Huntington Woods boy deals with teasing to grow his hair out for sick children

Hugo Brodsky final gets a hair cut after growing his hair for two years to help Children With Hair Loss


A Huntington Woods boy said being teased, taunted, even mistaken for a girl was worth it to donate his hair to sick children.

Hugo Brodsky, 7, started growing out his hair two years ago and it got so long some thought he was a girl.

"We've had problems where we go in public and people just assume he's a girl because he's young and his hair is long, they're not used to that," said his mother Sheri Lee.

Brodsky said, at first he just wanted long hair, but was then inspired by his mom to donate his long locks to sick children.

"I've donated my hair twice, so I told him about that and he liked the idea and after he was already growing it out he decided to keep going with it," said Lee.

After months and months of growing it out, Brodsky was ready to cut his hair at the end of the summer. He went to the Berkley Chop Shop to get his hair cut. They sectioned his hair into pony tails so they could collect as much hair as possible to donate.

Brodsky decided to go from one extreme to another and had his head shaved.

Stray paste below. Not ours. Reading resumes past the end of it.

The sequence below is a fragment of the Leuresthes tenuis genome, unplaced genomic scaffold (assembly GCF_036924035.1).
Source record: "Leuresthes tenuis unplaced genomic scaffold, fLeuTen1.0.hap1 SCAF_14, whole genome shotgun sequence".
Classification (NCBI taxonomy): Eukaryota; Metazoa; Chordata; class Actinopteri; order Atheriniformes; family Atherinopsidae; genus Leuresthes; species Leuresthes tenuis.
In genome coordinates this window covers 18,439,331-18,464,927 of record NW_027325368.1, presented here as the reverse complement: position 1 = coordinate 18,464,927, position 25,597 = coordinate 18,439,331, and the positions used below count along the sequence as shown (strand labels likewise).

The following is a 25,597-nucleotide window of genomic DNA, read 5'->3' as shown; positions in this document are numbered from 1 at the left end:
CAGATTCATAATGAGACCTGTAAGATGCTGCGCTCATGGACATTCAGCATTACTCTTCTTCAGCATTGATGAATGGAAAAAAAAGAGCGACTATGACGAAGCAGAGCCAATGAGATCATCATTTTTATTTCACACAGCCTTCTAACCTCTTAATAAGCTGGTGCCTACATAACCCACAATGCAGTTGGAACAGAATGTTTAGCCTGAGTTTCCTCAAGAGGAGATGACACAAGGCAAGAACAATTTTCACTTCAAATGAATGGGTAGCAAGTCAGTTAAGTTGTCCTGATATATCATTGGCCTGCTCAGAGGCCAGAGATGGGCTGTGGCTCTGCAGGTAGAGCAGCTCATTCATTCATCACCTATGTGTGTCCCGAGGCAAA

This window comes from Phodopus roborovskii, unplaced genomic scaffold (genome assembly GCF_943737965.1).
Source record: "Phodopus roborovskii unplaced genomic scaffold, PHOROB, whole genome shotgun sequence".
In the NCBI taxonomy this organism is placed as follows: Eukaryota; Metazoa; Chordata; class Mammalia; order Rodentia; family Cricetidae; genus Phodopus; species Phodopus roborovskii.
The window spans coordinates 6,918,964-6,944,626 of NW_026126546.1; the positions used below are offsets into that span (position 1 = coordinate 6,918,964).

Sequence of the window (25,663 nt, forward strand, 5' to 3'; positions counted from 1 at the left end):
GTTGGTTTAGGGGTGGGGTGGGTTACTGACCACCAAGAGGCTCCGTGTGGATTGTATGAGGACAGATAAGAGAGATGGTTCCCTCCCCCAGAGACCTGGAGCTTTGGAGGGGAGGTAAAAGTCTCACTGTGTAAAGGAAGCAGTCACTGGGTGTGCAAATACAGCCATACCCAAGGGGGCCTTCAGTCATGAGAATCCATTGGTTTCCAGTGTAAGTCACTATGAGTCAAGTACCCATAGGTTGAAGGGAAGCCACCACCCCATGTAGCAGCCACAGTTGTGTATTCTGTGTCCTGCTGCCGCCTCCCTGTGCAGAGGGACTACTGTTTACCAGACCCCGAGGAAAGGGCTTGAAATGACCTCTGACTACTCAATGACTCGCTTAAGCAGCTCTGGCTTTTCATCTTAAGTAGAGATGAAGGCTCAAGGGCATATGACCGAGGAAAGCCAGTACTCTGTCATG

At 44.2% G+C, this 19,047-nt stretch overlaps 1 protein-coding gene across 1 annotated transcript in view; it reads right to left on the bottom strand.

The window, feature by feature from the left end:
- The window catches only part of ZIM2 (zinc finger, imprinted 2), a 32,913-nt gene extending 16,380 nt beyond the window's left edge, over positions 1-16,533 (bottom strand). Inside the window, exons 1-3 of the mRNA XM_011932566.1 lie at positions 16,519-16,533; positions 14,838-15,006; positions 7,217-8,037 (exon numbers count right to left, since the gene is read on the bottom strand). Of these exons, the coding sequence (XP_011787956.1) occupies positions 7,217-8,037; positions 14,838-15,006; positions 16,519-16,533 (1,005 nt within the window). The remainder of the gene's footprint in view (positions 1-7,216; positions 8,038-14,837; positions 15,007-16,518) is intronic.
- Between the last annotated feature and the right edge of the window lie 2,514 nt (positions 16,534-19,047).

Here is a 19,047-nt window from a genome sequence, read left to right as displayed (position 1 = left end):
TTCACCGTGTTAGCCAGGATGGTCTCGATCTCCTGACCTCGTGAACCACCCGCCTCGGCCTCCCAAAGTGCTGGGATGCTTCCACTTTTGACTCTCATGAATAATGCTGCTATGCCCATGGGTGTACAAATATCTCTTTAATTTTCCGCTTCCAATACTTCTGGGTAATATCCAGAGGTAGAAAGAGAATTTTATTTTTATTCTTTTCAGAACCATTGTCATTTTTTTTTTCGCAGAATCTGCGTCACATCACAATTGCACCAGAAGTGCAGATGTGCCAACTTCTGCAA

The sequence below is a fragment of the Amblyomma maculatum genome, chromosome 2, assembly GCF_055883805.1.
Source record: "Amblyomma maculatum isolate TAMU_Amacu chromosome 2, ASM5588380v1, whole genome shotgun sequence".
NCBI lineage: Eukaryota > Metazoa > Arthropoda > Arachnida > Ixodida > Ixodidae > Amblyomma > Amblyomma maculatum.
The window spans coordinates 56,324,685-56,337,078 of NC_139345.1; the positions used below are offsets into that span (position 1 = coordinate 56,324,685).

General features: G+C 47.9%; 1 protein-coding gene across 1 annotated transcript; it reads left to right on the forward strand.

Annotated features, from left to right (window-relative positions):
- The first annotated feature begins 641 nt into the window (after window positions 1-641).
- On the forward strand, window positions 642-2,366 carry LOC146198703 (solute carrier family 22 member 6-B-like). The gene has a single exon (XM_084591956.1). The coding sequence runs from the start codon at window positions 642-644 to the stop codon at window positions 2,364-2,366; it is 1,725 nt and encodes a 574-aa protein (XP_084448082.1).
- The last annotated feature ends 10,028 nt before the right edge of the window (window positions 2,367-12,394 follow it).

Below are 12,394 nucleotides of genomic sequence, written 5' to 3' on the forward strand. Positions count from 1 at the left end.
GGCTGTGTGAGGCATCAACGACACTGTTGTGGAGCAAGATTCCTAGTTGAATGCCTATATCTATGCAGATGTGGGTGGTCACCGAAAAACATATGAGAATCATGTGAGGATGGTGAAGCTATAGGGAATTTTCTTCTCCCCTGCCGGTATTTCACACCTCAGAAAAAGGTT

"I feel the air," said Hugo Brodsky as his long locks were cut off. He told Local 4 he would grow his hair out again.

When Hugo's hair started to get longer, people started talking, even family members told Lee to get her son a haircut, but once family members learned of Hugo's cause they were supportive.

Unfortunately, not everyone was supportive as he grew his hair out.

"Some of my classmates made fun of my hair, and I just try and tell them to stop but they don't," said Hugo.

"I feel frustrated that kids would do that to him, but I feel really proud of him as a mom, that he is able to stand up to that and will continue to grow it and do something good," said Lee.

Local 4 went to downtown Royal Oak with Hugo and his mother in the spring to see how people react and whether they actually do confuse him for a girl. Hugo was mistaken for a girl, even at a store where they are customers.

"No, looks like a girl. Well, kids at that age are all cute," John McEntee.

Lee said she is a proud her son dealt with the teasing.

"I'm just thrilled that he put up with all of that and continued doing this for the good cause," said Lee. "I hope that it will encourage other girls and boys to donate their hair."

Brodsky donated his hair to Children With Hair Loss, a Michigan nonprofit that provides wigs to children who have lost their hair for medical reasons.

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